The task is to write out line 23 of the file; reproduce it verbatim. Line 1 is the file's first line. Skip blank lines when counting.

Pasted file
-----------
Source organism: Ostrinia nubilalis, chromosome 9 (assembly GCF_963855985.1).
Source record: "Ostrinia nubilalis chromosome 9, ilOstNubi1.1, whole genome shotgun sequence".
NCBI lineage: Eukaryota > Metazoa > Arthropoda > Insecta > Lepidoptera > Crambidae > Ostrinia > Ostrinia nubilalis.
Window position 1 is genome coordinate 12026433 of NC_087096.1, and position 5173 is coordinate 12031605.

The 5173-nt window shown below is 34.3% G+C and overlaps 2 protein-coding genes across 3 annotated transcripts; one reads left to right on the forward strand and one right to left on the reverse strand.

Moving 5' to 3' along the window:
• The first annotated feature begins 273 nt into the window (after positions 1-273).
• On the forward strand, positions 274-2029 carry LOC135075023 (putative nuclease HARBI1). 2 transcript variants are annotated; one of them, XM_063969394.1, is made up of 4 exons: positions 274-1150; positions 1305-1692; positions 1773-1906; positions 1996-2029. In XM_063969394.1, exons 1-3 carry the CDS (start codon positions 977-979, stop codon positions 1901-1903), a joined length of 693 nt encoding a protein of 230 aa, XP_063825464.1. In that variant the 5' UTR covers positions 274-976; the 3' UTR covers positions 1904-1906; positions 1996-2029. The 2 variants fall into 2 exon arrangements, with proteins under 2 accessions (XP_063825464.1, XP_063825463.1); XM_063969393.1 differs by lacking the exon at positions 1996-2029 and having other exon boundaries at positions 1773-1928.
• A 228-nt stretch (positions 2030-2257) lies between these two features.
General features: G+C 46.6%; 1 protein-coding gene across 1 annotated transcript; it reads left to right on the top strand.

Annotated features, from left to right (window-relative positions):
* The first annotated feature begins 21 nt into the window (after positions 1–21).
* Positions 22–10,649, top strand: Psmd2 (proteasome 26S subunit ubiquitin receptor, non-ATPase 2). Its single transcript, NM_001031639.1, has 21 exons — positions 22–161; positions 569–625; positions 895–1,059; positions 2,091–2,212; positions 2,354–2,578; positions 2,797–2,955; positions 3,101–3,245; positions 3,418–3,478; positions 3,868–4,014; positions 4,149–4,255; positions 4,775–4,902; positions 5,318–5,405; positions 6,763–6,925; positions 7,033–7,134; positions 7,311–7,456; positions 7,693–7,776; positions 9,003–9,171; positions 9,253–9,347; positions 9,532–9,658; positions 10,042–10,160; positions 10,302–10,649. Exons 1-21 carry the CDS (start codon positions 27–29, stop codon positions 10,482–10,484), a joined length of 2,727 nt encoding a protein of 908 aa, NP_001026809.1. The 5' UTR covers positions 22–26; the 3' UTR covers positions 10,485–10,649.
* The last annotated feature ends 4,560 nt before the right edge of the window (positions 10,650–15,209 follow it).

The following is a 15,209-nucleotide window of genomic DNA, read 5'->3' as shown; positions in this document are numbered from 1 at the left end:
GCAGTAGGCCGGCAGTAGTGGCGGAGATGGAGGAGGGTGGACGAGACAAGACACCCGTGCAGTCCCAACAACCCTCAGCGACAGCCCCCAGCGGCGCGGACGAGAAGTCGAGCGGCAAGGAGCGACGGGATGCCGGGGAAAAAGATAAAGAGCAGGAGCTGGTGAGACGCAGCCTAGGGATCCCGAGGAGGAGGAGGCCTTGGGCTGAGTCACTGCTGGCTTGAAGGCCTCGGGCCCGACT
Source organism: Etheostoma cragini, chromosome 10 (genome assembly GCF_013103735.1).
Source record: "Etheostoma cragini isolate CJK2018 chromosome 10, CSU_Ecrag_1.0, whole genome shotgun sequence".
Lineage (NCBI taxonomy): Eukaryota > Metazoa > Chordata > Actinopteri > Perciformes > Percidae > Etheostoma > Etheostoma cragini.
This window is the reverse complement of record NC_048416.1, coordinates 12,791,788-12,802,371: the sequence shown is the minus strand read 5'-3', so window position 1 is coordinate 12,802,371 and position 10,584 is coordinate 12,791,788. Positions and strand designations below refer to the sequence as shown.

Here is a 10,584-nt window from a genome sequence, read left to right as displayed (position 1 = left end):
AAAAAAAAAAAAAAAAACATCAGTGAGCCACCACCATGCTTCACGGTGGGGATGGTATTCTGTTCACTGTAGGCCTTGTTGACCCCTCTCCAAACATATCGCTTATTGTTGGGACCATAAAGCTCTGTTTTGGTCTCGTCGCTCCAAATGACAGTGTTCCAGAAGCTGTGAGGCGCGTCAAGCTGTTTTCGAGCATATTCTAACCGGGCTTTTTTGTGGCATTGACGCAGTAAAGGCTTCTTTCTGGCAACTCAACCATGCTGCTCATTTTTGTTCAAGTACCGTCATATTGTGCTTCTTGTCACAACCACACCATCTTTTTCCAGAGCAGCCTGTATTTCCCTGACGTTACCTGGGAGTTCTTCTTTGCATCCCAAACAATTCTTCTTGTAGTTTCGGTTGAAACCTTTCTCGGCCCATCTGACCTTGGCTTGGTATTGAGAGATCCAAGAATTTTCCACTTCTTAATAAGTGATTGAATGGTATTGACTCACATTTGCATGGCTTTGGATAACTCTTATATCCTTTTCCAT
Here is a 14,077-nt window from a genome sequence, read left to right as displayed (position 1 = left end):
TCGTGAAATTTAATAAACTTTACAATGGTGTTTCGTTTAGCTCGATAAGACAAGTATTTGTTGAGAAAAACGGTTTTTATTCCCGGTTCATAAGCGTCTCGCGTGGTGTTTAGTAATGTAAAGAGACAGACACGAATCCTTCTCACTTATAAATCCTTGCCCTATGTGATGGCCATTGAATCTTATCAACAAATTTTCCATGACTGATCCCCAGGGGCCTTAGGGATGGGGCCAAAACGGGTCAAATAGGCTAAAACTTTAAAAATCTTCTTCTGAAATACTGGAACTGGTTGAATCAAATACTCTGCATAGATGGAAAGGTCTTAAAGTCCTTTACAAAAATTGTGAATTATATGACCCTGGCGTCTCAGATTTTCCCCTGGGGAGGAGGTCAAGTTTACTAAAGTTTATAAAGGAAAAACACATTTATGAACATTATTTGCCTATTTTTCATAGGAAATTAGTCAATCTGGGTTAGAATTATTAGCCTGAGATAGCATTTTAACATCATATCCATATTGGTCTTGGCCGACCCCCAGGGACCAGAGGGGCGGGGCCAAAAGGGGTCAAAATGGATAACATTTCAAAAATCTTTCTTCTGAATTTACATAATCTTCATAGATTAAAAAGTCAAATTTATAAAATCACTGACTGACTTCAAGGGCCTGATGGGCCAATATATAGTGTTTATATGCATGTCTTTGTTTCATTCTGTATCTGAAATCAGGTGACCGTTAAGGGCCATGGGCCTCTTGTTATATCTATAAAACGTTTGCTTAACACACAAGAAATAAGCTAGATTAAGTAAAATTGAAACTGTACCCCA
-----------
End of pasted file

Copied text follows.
Here is a 14,077-nt window from a genome sequence, read left to right as displayed (position 1 = left end):